Mattoon Illinois History

Lake Land College was named the sixth in the state by school.com and ranked one of the top 100 public colleges and universities in Illinois by the national website Schools.org. Lake Land College has also been among the top 10 statewide public schools for the past two years by national schools websites.

The Mattoon Journal - Gazette published the first editorial supporting the development of an institution between the two cities. In April, the council selected a 75-acre site on the west side of the Lake Land College campus at the intersection of Route A and Route D as a potential site for a new hospital. The Mattoons, who are located about 20 miles south of the Lakeland College campus and about 30 miles north of Matton, chose the 75-acre tract area, located at the southeast corner of State Street and North Main Street, as the "best location" for the health center.

Colonel Roswell B. Mason of Connecticut, who later became one of the most respected citizens of Illinois, arrived shortly afterwards with a crew of surveyors and engineers from Chicago. The Decatur, Sullivan and Mattoon lines were completed in 1872 and the line had connections to Pekin and Peoria. It showed that a communications network that included telephone lines and asphalt roads was critical to the growth of rural Illinois. They were pioneers who built houses, founded schools, founded churches and brought industry from the prairie.

Terre Haute and Alton have completed the Alston to Illinois (now East St. Louis) route, providing a direct connection to St. Louis.

No one has anything written to prove this, but it is significant to trace the origins of Mattoon in the 1850s to the arrival of the first Terre Haute and Alton train on the route from Alston to Illinois (now East St. Louis). It was probably set up to have a right of way crossing to Mattoon, a place now called Mattoons. Historians are divided on whether the railroad first made the crossing at Mattano. At least they push it, or at least a wood-burning engine with a steam engine and train carriage.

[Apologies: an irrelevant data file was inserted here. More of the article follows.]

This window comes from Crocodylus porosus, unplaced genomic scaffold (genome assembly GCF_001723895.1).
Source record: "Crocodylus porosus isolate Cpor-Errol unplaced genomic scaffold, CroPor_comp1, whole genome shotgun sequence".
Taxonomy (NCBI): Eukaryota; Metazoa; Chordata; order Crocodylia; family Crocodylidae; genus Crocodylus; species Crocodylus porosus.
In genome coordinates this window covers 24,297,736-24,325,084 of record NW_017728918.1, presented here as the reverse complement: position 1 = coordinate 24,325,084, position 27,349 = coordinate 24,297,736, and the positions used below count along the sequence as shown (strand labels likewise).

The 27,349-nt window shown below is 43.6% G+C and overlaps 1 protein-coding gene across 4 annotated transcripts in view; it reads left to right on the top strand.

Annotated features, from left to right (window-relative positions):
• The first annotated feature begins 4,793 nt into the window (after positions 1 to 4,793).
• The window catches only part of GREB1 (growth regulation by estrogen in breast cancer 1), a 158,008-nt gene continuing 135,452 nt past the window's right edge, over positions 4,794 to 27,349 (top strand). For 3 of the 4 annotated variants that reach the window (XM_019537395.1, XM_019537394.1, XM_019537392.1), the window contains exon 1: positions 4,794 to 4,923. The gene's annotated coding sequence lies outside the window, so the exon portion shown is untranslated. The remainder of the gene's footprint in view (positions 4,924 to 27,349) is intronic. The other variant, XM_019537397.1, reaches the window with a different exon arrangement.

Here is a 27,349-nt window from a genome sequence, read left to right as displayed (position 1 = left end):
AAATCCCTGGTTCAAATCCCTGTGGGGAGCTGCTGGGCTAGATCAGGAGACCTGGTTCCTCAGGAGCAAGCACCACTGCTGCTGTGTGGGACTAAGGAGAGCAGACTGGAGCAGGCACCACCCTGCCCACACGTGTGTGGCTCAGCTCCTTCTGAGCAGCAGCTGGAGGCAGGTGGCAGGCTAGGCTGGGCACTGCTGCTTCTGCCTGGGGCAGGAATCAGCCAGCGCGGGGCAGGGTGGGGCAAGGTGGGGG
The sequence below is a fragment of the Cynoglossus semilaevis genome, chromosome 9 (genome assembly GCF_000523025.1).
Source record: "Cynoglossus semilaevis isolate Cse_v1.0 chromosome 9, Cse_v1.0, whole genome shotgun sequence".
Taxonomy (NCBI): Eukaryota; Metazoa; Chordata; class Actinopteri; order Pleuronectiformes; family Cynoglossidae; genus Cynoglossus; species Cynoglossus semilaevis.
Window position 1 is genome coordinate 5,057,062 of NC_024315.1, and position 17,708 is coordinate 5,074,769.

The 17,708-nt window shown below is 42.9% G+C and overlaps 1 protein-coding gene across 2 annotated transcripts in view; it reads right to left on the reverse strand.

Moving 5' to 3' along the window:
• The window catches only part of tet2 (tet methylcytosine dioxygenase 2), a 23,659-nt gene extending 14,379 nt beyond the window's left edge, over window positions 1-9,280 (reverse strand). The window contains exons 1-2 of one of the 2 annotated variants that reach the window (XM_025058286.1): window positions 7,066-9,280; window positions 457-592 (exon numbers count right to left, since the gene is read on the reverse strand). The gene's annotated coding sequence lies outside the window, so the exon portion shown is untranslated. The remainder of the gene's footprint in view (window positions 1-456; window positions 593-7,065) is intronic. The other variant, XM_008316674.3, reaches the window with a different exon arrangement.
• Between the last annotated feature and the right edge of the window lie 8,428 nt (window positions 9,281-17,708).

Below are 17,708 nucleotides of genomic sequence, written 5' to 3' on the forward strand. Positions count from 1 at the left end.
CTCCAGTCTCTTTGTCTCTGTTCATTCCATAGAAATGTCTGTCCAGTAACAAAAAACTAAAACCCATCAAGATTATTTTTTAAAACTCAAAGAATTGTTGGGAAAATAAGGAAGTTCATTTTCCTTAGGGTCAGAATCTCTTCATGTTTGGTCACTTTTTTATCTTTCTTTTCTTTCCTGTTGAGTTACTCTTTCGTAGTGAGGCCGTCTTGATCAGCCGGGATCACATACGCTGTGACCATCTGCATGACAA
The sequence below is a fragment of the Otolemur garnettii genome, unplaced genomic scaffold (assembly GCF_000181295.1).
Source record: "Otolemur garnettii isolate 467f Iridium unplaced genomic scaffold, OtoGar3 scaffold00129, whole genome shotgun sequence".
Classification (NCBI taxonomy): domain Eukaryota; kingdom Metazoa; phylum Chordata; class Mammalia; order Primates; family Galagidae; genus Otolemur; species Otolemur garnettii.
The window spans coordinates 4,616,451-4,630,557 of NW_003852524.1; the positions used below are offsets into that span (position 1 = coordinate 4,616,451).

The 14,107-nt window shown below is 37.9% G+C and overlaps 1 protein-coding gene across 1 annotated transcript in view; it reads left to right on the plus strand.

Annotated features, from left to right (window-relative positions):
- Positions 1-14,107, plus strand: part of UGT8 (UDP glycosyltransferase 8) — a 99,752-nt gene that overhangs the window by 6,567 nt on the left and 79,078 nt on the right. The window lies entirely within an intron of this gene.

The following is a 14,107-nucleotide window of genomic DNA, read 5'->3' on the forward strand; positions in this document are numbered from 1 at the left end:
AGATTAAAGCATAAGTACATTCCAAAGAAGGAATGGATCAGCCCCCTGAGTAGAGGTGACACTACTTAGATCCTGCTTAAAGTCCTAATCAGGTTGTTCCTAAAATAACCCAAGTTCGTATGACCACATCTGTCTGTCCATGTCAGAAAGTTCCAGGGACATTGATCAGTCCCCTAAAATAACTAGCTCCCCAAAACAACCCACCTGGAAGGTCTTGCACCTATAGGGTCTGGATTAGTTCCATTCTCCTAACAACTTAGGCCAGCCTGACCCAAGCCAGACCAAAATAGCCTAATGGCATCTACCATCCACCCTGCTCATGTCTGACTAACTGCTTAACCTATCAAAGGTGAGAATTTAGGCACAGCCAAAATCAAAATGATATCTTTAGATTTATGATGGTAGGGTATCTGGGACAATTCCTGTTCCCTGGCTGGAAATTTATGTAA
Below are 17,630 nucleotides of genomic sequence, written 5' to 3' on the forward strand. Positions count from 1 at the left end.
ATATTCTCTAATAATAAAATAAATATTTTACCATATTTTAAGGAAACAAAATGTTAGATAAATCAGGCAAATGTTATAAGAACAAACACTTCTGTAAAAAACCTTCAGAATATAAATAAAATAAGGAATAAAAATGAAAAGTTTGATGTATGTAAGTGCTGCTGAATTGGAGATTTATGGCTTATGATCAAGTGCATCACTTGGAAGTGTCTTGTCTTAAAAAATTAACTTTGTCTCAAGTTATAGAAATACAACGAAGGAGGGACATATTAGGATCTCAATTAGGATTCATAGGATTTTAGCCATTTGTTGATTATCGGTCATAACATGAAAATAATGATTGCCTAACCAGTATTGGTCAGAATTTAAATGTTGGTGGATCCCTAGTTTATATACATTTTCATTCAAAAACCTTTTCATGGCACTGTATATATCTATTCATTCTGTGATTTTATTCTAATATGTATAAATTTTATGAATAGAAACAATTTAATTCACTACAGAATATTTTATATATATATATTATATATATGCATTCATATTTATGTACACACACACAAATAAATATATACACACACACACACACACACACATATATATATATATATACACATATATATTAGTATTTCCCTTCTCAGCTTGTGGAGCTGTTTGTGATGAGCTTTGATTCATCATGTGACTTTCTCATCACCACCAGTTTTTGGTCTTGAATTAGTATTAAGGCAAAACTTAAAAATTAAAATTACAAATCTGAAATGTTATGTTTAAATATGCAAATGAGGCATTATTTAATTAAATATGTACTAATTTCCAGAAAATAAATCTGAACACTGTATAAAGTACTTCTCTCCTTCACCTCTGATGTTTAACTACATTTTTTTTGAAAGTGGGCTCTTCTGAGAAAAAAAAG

In 1879, the line was merged into a branch of Illinois Central, which was to come to Peoria, Decatur and Evansville in 1900. In the meantime, it was chartered in Springfield and opened in 1881, giving the Chicago and St. Louis Central Railroad (now the US Central Railway) a transit route from Chicago to Cairo. Grant entered service with the regiment in a brief ceremony at the Mattoon Depot on the west side of Illinois Avenue, south of Mattoons.

He was in Mattoon for several days in mid-May and returned in June when the 21st Mattoon left to meet in Springfield. W.P. Dole also owned substantial land in eastern Illinois, including what later became known as Rudy's Farm south of Mattoon. Lincoln paid Coles County his last visit before he headed to Washington to become president. Abraham's stepmother Sarah Bush Lincoln lived there for a few years before being inaugurated in a replica at the Capitol in Washington, D.C. on May 23, 1865.

In 1911, Coles County State Bank, which had started operations in 1858 as the first bank in the state of Illinois and as the second bank in Illinois, was bought by the US Bank of Chicago and its parent company. It was used as a branch of the US Bank and later as an institution for the Federal Reserve System and was in business until the mid-1860.

In 1912, Mattoon State Savings Bank changed its name to State National Bank, became a State Bank and closed on January 7, 1924. The bank, reorganized by E.T. Guthrie, voluntarily liquidated on December 9, 1926 and was reopened as Illinois State Bank of Illinois, a subsidiary of the US Bank. Cashier, successor to Mattoons Bank, was named president and chief executive, though his history is murky.

In October, the Illinois Department of Health granted the license to the new hospital, and Richard Lumpkin was elected in December. In January, Dr. Emil Gritti was elected president of the Area Medical Planning Council, and the State of Illinois approved the company's charter for Mattoon Medical Center, a medical center with a hospital building and medical school.

It is unknown why Mattoon was given this honor, but it is likely that his railroad first reached it, though it is unknown why.

The Louis Service included America's first sleeper car in Mattoon on the tracks between Terre Haute and Alton. Another notable event in Mattoon's history occurred in the early 20th century, during the construction of the Illinois Central Railroad (ICL). There was an attempt to establish the city as the terminus of a new railway line from which it could pass to Ter re - Hautes Alston, but due to the distance between the two cities and the railway tracks there was no way to cross it.

More About Mattoon

More About Mattoon